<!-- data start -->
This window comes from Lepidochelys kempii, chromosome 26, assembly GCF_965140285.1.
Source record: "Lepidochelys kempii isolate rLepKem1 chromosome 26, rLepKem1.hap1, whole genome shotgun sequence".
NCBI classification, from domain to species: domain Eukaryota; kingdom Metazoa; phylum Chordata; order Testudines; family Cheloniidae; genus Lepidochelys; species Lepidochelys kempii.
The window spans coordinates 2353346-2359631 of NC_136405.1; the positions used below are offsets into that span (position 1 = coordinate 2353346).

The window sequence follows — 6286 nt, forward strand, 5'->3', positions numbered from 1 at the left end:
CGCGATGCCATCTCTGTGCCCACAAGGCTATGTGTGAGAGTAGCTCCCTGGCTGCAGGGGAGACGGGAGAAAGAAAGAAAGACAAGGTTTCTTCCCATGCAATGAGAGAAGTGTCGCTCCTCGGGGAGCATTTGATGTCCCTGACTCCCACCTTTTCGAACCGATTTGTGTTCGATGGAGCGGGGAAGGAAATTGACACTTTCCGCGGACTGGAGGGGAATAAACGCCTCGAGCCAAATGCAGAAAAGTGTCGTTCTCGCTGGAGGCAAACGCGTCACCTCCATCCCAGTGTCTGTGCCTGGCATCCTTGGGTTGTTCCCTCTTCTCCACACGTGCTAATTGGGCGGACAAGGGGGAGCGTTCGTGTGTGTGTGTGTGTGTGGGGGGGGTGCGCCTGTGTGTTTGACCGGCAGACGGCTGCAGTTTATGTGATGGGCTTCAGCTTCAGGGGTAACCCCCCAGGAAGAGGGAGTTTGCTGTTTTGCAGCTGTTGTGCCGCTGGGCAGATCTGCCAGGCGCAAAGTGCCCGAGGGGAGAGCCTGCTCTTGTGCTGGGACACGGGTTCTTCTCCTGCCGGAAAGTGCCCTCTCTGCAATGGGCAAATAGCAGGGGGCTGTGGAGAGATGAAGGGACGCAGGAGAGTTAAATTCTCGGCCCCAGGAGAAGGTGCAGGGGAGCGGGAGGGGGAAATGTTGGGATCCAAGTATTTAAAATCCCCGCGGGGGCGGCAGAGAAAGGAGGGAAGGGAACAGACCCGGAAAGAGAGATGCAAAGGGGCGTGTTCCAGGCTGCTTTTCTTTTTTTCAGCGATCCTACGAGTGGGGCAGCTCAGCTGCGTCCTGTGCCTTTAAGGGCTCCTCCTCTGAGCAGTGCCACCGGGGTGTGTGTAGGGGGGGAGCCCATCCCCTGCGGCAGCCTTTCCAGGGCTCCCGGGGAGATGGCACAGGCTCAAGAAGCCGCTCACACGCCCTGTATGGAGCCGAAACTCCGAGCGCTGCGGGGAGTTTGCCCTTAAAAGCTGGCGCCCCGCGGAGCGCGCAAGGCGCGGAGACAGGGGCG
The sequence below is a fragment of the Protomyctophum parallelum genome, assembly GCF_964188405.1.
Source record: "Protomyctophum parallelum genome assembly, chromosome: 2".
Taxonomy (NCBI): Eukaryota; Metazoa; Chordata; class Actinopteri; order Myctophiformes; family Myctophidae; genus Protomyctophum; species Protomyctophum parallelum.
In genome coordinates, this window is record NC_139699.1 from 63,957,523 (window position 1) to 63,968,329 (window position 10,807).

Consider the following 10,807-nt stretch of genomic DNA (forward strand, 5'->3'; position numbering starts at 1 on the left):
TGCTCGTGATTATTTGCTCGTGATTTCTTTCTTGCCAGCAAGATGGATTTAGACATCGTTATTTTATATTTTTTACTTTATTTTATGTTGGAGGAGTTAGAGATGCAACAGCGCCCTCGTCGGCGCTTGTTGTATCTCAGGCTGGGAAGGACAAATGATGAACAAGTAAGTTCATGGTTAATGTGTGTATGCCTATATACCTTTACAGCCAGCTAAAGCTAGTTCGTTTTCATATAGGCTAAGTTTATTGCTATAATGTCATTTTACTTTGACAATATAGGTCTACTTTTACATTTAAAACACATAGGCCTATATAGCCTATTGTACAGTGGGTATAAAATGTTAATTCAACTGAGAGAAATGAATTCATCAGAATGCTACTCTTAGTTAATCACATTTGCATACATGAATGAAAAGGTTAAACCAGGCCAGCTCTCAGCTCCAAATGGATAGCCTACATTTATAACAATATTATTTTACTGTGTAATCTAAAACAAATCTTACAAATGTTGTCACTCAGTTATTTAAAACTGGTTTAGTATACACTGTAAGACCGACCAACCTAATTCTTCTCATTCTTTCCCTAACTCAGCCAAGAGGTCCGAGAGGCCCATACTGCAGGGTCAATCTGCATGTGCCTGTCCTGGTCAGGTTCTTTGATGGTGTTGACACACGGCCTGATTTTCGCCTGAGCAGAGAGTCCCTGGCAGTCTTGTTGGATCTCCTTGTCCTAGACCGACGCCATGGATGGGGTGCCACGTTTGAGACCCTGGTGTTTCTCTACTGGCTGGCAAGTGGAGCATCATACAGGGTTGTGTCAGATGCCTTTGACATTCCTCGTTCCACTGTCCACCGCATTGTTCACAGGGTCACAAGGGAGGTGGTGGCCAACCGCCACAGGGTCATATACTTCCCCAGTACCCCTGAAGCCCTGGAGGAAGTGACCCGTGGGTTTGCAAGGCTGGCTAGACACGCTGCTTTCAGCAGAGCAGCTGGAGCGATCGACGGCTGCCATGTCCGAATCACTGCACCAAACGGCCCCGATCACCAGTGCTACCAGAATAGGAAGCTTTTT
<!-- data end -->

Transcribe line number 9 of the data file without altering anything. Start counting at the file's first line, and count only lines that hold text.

Taxonomy (NCBI): Eukaryota; Metazoa; Chordata; class Actinopteri; order Myctophiformes; family Myctophidae; genus Protomyctophum; species Protomyctophum parallelum.